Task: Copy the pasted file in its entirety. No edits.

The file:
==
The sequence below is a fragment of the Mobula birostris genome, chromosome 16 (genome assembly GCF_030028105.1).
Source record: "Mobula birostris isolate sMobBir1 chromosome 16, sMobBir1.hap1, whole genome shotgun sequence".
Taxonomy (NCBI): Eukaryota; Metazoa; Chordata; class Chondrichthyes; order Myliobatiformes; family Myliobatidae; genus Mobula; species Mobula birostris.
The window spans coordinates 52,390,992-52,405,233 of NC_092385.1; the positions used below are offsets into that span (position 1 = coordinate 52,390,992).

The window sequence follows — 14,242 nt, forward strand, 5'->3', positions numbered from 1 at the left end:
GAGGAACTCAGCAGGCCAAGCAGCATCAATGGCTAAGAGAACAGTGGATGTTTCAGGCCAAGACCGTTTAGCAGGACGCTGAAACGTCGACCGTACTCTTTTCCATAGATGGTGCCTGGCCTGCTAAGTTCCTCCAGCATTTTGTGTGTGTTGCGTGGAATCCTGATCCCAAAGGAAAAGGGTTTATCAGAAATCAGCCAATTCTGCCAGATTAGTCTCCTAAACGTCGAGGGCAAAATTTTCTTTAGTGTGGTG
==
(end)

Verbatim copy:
The sequence below is a fragment of the Mobula birostris genome, chromosome 16 (genome assembly GCF_030028105.1).
Source record: "Mobula birostris isolate sMobBir1 chromosome 16, sMobBir1.hap1, whole genome shotgun sequence".
Taxonomy (NCBI): Eukaryota; Metazoa; Chordata; class Chondrichthyes; order Myliobatiformes; family Myliobatidae; genus Mobula; species Mobula birostris.
The window spans coordinates 52,390,992-52,405,233 of NC_092385.1; the positions used below are offsets into that span (position 1 = coordinate 52,390,992).

The window sequence follows — 14,242 nt, forward strand, 5'->3', positions numbered from 1 at the left end:
GAGGAACTCAGCAGGCCAAGCAGCATCAATGGCTAAGAGAACAGTGGATGTTTCAGGCCAAGACCGTTTAGCAGGACGCTGAAACGTCGACCGTACTCTTTTCCATAGATGGTGCCTGGCCTGCTAAGTTCCTCCAGCATTTTGTGTGTGTTGCGTGGAATCCTGATCCCAAAGGAAAAGGGTTTATCAGAAATCAGCCAATTCTGCCAGATTAGTCTCCTAAACGTCGAGGGCAAAATTTTCTTTAGTGTGGTG